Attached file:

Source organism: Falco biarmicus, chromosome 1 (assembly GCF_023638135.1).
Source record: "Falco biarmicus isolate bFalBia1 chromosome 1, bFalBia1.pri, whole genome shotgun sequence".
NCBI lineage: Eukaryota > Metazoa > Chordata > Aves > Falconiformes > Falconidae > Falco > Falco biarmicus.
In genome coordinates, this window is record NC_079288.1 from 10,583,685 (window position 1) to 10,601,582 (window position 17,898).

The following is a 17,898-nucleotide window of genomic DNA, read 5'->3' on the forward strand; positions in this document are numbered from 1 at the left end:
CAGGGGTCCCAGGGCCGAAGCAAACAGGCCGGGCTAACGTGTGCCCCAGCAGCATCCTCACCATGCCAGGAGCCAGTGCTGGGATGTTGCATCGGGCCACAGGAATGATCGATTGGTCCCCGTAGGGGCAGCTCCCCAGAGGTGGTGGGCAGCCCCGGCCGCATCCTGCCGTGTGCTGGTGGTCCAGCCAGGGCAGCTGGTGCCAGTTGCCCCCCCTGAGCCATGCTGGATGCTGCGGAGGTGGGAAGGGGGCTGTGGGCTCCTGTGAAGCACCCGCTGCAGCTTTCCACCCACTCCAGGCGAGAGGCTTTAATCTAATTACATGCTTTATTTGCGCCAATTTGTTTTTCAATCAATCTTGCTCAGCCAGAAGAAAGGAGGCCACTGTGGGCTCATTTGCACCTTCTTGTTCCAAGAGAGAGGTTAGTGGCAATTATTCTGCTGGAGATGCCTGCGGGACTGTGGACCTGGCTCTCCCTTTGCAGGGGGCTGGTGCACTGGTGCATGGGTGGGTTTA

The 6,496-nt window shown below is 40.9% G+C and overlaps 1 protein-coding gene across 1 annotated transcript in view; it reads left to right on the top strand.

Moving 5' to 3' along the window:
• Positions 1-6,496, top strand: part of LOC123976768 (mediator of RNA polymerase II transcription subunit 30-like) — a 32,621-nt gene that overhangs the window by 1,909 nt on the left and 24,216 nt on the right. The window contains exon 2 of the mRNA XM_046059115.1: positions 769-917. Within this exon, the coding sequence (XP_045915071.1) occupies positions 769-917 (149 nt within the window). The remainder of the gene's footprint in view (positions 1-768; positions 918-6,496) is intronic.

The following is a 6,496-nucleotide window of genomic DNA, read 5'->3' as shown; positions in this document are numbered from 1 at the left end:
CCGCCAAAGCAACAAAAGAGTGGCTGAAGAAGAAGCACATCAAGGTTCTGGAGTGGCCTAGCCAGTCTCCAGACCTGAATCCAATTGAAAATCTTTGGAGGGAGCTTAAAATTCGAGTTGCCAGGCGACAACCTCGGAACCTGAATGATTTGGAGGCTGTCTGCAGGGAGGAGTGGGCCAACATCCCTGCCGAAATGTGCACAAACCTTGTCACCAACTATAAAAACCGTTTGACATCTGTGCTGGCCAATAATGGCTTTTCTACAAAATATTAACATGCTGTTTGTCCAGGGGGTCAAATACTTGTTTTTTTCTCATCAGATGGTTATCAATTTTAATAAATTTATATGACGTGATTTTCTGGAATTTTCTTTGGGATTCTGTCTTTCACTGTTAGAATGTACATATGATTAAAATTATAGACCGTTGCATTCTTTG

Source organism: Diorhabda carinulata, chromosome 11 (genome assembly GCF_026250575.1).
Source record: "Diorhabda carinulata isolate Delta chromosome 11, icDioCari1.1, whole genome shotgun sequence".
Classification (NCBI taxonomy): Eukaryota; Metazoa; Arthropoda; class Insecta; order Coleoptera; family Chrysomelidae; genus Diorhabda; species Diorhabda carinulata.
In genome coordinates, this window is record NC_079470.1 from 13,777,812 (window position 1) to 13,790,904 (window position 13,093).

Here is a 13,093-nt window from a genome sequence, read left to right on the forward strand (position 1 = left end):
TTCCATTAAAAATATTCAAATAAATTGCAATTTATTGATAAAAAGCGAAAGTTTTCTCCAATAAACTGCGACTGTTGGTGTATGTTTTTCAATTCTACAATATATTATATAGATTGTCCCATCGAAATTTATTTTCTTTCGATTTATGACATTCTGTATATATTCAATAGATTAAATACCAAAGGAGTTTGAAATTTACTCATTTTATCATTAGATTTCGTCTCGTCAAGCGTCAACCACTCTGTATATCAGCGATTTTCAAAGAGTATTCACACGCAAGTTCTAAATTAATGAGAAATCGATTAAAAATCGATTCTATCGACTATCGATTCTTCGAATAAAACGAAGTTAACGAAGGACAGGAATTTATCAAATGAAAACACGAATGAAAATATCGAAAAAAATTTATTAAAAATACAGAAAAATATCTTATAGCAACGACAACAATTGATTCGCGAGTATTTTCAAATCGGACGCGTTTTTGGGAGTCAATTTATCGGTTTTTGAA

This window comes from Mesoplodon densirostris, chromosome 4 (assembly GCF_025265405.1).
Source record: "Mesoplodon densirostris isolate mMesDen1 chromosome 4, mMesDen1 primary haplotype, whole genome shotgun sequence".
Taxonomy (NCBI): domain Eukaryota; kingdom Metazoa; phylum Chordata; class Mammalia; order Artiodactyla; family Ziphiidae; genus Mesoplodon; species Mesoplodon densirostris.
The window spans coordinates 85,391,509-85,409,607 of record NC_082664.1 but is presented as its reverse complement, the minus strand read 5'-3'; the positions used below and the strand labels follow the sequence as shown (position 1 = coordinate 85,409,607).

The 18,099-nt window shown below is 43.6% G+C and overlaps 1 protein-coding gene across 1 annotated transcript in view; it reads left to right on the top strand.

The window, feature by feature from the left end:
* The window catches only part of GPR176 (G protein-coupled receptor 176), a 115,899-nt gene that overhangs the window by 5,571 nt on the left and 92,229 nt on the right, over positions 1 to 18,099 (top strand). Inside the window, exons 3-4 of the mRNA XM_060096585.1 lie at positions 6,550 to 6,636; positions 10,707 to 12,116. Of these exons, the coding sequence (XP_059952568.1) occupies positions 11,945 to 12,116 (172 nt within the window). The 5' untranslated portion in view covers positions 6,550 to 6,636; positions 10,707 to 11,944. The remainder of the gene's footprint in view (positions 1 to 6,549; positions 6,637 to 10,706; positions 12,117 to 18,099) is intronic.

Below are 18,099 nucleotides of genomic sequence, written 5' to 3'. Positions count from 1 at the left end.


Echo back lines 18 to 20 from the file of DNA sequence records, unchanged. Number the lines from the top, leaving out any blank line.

This window comes from Mesoplodon densirostris, chromosome 4 (assembly GCF_025265405.1).
Source record: "Mesoplodon densirostris isolate mMesDen1 chromosome 4, mMesDen1 primary haplotype, whole genome shotgun sequence".
Taxonomy (NCBI): domain Eukaryota; kingdom Metazoa; phylum Chordata; class Mammalia; order Artiodactyla; family Ziphiidae; genus Mesoplodon; species Mesoplodon densirostris.